Georgia Moffet

Georgia Moffett

I will spare you the catalogue of catastrophe. Suffice it to say that very little of what we see on screen makes any sense or allows us to see an investigation into the sequence of events that occurred six months earlier. Let me put it to you fairly and squarely. If Miss Marple is going to be able to reconstruct what happened in a house she’s never visited involving people she’s never met, how can she do it unless she physically goes there and talks with those people? The answer provided by this adaptation is that she can have perfect twenty-twenty hindsight without have any beforesight, if you catch my meaning. Apart from the killer(s), this Miss Marple does not meet with anyone who could possibly have told her what happened. We’re supposed to accept she could infer events from seeing the will. None of this rubbish about motive and opportunity. No grilling of witnesses. This is the ultimate rabbit from a hat without the intervention of a magician.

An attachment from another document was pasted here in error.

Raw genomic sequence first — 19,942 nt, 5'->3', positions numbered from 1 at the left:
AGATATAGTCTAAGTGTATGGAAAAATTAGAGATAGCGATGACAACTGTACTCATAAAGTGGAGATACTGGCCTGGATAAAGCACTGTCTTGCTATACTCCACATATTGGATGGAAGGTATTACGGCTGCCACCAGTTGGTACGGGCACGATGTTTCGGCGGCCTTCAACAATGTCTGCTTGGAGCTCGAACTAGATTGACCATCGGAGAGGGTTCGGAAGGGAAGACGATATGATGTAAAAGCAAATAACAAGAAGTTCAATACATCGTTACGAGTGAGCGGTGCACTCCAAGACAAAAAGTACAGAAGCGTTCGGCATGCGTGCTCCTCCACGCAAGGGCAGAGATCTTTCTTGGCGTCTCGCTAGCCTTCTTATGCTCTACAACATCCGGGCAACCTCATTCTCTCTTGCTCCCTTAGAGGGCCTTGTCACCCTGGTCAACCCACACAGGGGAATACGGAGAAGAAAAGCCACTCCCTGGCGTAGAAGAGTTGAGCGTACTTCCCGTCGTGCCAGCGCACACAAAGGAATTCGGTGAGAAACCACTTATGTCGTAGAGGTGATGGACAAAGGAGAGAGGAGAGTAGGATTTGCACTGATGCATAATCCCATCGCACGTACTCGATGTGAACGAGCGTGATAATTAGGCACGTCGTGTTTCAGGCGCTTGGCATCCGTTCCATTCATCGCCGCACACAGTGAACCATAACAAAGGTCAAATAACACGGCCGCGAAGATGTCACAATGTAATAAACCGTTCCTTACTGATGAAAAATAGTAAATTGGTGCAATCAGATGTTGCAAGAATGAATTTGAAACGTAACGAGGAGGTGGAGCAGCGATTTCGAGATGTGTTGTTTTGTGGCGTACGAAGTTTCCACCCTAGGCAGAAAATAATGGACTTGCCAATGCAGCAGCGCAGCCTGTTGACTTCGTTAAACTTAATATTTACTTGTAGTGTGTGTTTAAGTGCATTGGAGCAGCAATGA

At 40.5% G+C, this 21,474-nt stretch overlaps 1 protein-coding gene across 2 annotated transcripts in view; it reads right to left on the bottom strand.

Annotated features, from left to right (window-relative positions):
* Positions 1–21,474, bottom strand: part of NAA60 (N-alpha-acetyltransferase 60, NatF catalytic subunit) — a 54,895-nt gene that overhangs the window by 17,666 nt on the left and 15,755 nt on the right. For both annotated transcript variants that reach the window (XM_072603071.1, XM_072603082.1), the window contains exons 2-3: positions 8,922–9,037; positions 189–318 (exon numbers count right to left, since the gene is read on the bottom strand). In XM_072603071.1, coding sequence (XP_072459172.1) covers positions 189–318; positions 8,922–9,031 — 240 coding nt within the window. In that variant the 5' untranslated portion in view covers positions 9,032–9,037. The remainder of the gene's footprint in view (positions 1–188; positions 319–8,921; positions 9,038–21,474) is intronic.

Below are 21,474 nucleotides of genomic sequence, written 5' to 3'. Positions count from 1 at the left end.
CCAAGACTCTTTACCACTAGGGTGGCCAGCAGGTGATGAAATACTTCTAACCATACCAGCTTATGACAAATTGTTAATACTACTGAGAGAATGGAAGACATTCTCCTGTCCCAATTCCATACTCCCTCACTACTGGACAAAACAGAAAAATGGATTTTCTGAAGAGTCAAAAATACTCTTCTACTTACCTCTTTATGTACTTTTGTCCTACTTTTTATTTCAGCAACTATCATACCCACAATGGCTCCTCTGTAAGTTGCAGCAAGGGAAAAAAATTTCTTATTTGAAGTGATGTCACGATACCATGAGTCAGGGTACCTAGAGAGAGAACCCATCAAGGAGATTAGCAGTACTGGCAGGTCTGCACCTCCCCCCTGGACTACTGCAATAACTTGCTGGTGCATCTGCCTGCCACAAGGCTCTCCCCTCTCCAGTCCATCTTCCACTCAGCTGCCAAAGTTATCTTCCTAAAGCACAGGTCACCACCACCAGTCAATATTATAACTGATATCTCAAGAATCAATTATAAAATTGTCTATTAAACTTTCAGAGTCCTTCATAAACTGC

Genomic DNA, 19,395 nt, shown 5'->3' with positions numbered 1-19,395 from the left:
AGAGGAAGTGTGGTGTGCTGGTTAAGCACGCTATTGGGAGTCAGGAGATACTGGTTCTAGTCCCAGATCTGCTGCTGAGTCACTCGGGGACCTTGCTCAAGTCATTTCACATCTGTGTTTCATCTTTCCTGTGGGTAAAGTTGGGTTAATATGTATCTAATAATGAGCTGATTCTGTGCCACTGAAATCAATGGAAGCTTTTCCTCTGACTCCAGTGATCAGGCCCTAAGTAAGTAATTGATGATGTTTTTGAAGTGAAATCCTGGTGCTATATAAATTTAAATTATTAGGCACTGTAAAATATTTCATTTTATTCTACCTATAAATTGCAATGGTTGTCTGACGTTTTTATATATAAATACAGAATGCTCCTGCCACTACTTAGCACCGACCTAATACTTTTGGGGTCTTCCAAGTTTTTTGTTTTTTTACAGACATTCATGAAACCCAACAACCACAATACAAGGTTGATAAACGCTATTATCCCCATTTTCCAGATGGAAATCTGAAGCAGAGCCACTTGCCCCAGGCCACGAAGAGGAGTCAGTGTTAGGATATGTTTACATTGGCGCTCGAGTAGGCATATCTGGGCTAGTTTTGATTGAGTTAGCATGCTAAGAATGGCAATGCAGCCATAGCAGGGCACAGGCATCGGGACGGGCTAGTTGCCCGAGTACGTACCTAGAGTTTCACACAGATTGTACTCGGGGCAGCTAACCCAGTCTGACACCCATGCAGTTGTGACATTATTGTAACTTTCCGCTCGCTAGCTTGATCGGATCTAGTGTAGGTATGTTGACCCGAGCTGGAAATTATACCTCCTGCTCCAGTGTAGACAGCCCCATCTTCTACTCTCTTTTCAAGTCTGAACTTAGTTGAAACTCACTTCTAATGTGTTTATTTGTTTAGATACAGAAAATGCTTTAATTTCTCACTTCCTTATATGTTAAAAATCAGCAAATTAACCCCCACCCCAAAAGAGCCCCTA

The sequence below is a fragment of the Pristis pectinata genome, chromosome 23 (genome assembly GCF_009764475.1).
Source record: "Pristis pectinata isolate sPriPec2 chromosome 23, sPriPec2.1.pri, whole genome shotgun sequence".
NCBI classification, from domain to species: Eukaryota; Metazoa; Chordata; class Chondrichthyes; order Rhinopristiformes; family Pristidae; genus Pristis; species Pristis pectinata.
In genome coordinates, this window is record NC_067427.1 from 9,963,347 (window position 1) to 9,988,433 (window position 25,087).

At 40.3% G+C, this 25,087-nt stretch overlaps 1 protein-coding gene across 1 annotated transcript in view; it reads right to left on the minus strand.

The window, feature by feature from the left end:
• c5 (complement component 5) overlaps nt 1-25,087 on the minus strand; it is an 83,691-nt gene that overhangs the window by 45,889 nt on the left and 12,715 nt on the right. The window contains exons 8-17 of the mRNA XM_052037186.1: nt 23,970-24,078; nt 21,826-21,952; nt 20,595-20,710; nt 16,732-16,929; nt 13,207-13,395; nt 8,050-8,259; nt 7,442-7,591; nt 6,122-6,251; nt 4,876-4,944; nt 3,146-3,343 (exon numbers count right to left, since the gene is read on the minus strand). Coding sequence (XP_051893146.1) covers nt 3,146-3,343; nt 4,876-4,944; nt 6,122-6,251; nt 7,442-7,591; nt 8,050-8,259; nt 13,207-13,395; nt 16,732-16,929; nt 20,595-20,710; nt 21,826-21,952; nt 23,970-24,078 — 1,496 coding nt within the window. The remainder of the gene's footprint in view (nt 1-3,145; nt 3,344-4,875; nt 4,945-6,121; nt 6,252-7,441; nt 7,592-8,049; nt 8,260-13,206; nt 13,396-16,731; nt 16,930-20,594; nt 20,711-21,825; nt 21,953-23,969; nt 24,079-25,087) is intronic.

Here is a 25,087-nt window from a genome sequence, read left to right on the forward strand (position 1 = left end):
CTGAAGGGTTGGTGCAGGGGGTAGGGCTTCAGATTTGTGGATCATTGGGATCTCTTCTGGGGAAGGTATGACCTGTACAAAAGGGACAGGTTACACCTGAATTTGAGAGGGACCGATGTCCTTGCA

So apart from changing virtually everything without improving the outcome, can anything good be said about the production? I loved the old house they used as a setting for the larger part of the action. If you’re going to have people eavesdropping and lurking in shadows, you need the right place to do it and this house was absolutely perfect. Despite being given very silly things to do, the cast was unusually restrained and quietly impressive (except during the climactic denouement where all intelligence was abandoned. If you’re going to have a group of people pretend that any one or more of them could be murderers, they all have to look deeply suspicious and yet normal in a surreal kind of way. Without exception, this was done brilliantly. It didn’t matter which of them was guilty of the murder(s), they were all enjoyable to watch. As to Julia McKenzie, this was the first time I actually felt she was a good version of Miss Marple. She hid behind her knitting and was quietly sitting unobserved in odd corners as “things” went on around her. She was also more effectively proactive in protecting the two lovers in their naive efforts to solve the crime. As a final thought about the ending (ignoring the two love birds skipping off into the sunset, of course), it’s rare to have a whodunnit end with two of the “innocent” members of the cast under arrest for the murder of the murderer(s). Without wishing to spoil all the “excitement” you might derive from watching it, we have a quite deliberate execution scene. Although a good argument might have been made for self-defence, what actually happens is a deliberate act going far beyond what’s actually needed to protect the person under attack. I fear a mandatory life sentence would be required for these last minute killers. So Why Didn’t They Ask Evans? has a dire plot but a not unenjoyable piece of acting in spectacularly appropriate locations. This series is proving a disaster of unmitigated proportions.